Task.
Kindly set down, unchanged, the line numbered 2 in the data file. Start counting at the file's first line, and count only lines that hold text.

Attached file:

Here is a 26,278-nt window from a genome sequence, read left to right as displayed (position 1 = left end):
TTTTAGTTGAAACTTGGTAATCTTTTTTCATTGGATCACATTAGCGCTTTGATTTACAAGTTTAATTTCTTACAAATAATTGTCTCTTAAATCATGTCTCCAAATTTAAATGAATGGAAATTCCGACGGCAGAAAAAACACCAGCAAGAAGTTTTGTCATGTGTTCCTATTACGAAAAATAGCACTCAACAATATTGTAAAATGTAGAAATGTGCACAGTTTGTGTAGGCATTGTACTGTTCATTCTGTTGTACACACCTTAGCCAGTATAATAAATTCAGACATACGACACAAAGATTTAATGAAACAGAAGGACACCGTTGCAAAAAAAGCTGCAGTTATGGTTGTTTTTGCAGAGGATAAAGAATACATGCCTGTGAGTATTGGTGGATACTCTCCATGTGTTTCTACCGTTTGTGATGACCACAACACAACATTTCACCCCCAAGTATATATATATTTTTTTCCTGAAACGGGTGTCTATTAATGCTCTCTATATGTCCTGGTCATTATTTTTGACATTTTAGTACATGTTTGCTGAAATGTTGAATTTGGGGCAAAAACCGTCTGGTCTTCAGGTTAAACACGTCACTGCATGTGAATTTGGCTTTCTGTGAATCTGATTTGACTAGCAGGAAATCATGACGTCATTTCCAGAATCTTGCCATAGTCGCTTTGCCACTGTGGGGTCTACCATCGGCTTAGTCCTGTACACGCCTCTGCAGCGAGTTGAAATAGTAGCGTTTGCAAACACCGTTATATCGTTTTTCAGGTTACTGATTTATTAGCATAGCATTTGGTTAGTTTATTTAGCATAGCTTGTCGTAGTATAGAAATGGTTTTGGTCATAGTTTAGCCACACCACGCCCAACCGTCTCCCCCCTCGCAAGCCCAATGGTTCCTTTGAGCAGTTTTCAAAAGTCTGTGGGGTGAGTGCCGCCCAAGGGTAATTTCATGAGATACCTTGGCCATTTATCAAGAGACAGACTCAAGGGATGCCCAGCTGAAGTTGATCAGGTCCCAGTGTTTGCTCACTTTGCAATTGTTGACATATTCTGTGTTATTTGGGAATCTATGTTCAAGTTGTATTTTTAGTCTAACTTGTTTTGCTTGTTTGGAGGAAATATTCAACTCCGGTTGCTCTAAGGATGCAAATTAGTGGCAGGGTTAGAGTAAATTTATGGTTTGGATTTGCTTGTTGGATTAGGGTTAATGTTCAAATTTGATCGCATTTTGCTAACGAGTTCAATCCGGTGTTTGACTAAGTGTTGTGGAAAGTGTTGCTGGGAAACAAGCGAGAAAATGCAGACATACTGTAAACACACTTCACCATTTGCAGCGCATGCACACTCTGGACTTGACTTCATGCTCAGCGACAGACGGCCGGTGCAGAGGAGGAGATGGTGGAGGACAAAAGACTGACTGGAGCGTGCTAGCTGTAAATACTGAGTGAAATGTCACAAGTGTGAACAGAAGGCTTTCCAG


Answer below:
TTTTAGTTGAAACTTGGTAATCTTTTTTCATTGGATCACATTAGCGCTTTGATTTACAAGTTTAATTTCTTACAAATAATTGTCTCTTAAATCATGTCTCCAAATTTAAATGAATGGAAATTCCGACGGCAGAAAAAACACCAGCAAGAAGTTTTGTCATGTGTTCCTATTACGAAAAATAGCACTCAACAATATTGTAAAATGTAGAAATGTGCACAGTTTGTGTAGGCATTGTACTGTTCATTCTGTTGTACACACCTTAGCCAGTATAATAAATTCAGACATACGACACAAAGATTTAATGAAACAGAAGGACACCGTTGCAAAAAAAGCTGCAGTTATGGTTGTTTTTGCAGAGGATAAAGAATACATGCCTGTGAGTATTGGTGGATACTCTCCATGTGTTTCTACCGTTTGTGATGACCACAACACAACATTTCACCCCCAAGTATATATATATTTTTTTCCTGAAACGGGTGTCTATTAATGCTCTCTATATGTCCTGGTCATTATTTTTGACATTTTAGTACATGTTTGCTGAAATGTTGAATTTGGGGCAAAAACCGTCTGGTCTTCAGGTTAAACACGTCACTGCATGTGAATTTGGCTTTCTGTGAATCTGATTTGACTAGCAGGAAATCATGACGTCATTTCCAGAATCTTGCCATAGTCGCTTTGCCACTGTGGGGTCTACCATCGGCTTAGTCCTGTACACGCCTCTGCAGCGAGTTGAAATAGTAGCGTTTGCAAACACCGTTATATCGTTTTTCAGGTTACTGATTTATTAGCATAGCATTTGGTTAGTTTATTTAGCATAGCTTGTCGTAGTATAGAAATGGTTTTGGTCATAGTTTAGCCACACCACGCCCAACCGTCTCCCCCCTCGCAAGCCCAATGGTTCCTTTGAGCAGTTTTCAAAAGTCTGTGGGGTGAGTGCCGCCCAAGGGTAATTTCATGAGATACCTTGGCCATTTATCAAGAGACAGACTCAAGGGATGCCCAGCTGAAGTTGATCAGGTCCCAGTGTTTGCTCACTTTGCAATTGTTGACATATTCTGTGTTATTTGGGAATCTATGTTCAAGTTGTATTTTTAGTCTAACTTGTTTTGCTTGTTTGGAGGAAATATTCAACTCCGGTTGCTCTAAGGATGCAAATTAGTGGCAGGGTTAGAGTAAATTTATGGTTTGGATTTGCTTGTTGGATTAGGGTTAATGTTCAAATTTGATCGCATTTTGCTAACGAGTTCAATCCGGTGTTTGACTAAGTGTTGTGGAAAGTGTTGCTGGGAAACAAGCGAGAAAATGCAGACATACTGTAAACACACTTCACCATTTGCAGCGCATGCACACTCTGGACTTGACTTCATGCTCAGCGACAGACGGCCGGTGCAGAGGAGGAGATGGTGGAGGACAAAAGACTGACTGGAGCGTGCTAGCTGTAAATACTGAGTGAAATGTCACAAGTGTGAACAGAAGGCTTTCCAG